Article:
A novel approach for the classroom or self-study, Learn to Code with Games makes coding accessible to a broad audience. Structured as a series of challenges that help you learn to code by creating a video game, each chapter expands and builds your knowledge while providing guidelines and hints to solving each challenge.
The book employs a unique problem-solving approach to teach you the technical foundations of coding, including data types, variables, functions, and arrays. You will also use techniques such as pseudocode and process mapping to formulate solutions without needing to type anything into a computer, and then convert the solutions into executable code.
Avoiding jargon as much as possible, Learn to Code with Games shows you how to see coding as a way of thinking and problem solving rather than a domain of obscure languages and syntaxes. Its practical hands-on approach through the context of game development enables you to easily grasp basic programming concepts.
John M. Quick is an expert in the strategic enhancement of motivation, learning, and performance. He collaborates with industry and university clients to strategically solve the greatest challenges in motivation, learning, and performance. John earned a PhD in Educational Technology at Arizona State University, where he researched enjoyment and individual differences in games. He created the Gameplay Enjoyment Model (GEM) and Gaming Goal Orientations (GGO) model to guide the design of effective game-based solutions. John has released more than 15 digital games. His games focus on innovative topics, such as learner engagement, employee performance improvement, and cutting-edge interfaces. John has over 5 years of classroom experience at the higher education level. He has instructed courses on computer literacy, game design, and programming at Michigan State University (East Lansing), Arizona State University (Tempe), and DigiPen Institute of Technology Singapore.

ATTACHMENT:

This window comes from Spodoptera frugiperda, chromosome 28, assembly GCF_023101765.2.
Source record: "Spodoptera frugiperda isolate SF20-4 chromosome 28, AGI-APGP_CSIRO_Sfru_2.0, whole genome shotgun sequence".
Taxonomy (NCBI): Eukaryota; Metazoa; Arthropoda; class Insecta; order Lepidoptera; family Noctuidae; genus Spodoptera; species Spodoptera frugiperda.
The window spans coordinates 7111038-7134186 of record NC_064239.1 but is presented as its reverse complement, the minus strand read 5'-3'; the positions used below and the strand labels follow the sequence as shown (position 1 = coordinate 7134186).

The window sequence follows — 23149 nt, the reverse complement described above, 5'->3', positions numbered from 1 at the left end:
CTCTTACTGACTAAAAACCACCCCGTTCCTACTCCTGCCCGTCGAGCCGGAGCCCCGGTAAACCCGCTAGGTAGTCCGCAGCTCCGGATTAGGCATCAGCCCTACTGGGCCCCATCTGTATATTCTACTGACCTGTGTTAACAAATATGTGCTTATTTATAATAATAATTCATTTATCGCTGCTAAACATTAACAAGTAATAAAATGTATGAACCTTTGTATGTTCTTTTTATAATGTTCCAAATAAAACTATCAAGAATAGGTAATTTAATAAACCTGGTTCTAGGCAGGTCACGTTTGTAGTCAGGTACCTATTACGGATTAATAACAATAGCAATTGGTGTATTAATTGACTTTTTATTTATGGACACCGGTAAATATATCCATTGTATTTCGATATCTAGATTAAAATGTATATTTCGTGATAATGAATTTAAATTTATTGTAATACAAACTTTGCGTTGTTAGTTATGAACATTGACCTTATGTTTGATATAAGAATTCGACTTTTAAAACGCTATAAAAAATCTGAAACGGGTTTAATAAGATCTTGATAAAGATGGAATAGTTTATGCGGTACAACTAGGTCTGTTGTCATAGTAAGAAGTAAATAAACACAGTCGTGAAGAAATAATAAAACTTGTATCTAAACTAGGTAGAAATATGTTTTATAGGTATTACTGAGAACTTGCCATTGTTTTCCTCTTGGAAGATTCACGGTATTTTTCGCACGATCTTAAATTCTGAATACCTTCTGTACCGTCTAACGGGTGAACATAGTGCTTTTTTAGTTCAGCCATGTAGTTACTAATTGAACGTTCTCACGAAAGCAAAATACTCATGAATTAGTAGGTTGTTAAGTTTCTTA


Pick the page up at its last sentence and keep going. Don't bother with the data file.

Our Hero Is Stuck! Goals Required Files Demo Unity Game Engine Challenge: Make Luna Move Hint: Visualizing the Game World Hint: Visualization and Code Hint: Position Problem-Solving Techniques A Note about Example Solutions Example Solution: Make Luna Move Bonus Challenge: Make Luna Move Faster (or Slower) Bonus Hint: User Input in Unity Summary Reference Characters and Characteristics Goals Required Files Challenge: Data Types Hint: Data Type Descriptions Hint: How Computers Think Challenge Extension: Data Types Example Solution: Data Types Challenge: Defining Variables Hint: Access Levels Hint: Naming Variables Hint: Declaring Variables Challenge Extension: Defining Variables Example Solution: Defining Variables Challenge: Initializing Variables Hint: Initialization Hint: Unity's Start ( ) Function Hint: Comments Example Solution: Initializing Variables Summary References The Bounds of the World Goals Required Files Challenge: Detecting Boundary Collisions Hint: 2D Collisions Hint: Operators Hint: Expressions Hint: Screen Size in Unity Example Solution: Boundary Collisions Challenge: Accounting for the Character Hint: Origin Point Hint: Game Components in Unity Example Solution: Accounting for the Character Summary Reference Sprinting and Sneaking Goals Required Files Challenge: Making Luna Sprint Hint: Function Calls Hint: The Unity Update ( ) Function Hint: Conditional Statements Hint: Increment and Decrement Operators Hint: Getters and Setters Hint: Unity's GetComponent Command and Dot Notation Example Solution: Making Luna Sprint Challenge: Making Luna Invisible Hint: Boolean Flags Hint: Boolean Operators Hint: Unity's Time.time Command Hint: Local Variables Example Solution: Making Luna Invisible Summary References Collectables Goals Required Files Challenge: Collecting Objects Hint: Primitive and Composite Data Types Hint: Unity Tags Hint: Axis-Aligned Bounding Box Collisions Hint: Unity Destroy ( ) Function Example Solution: Collecting Objects Summary Reference Spawning Objects Goals Required Files Challenge: Spawning Collectables Hint: Unity Prefabs Hint: Unity Prefab Instantiation Hint: Random Number Generation Hint: Parent Objects in Unity Hint: for and while Loops Example Solution: Spawning Collectables Summary References Taking Inventory Goals Required Files Challenge: Keeping Track of Collectables in an Inventory Hint: The using Directive Hint: The C# List Hint: Add and Remove Functions Hint: Access by Index Hint: The Count Property Hint: Function Argument Usage Example Solution: Keeping Track of Collectables in an Inventory Summary References A Party of Heroes Goals Required Files Challenge: Managing a Group of Heroes Hint: Unidimensional Arrays Hint: Unity Tags for Multiple Objects Hint: foreach Loops Example Solution: Managing a Group of Heroes Summary Reference Generating a Tile Map Goals Required Files Challenge: Generating a Tile Map Hint: Tile Maps in Games Hint: Multidimensional Arrays Hint: Nested Loops Hint: Nested Loops with Multidimensional Arrays Example Solution: Generating a Tile Map Summary Reference Spawning Objects on a Tile Map Goals Required Files Challenge: Spawning Objects on a Tile Map Hint: Functions Hint: Functions with Return Values Hint: Functions with Arguments Example Solution: Spawning Objects on a Tile Map Summary References Level Generation Goals Required Files Challenge: Generating the Map Scene Hint: Coupling and Cohesion Hint: Refactoring for Better Management Example Solution: Generating the Map Scene Summary Game State Management Goals Required Files Challenge: Managing the Game State Hint: Singleton Design Pattern Hint: The Unity Awake ( ) and DontDestroyOnLoad ( ) Functions Hint: The Unity Application.LoadLevel ( ) Function Hint: Unity Physics 2D Collisions Example Solution: Managing the Game State Summary References Gameplay Goals Required Files Challenge: Bringing the Gameplay Together Hint: Obstacles and Artificial Intelligence Hint: Game State and Score Hint: More Collisions Hint: More Spawns Hint: Reset the Game Example Solution: Bringing the Gameplay Together Summary Appendix A: Pseudocode Reference Appendix B: Process Mapping Reference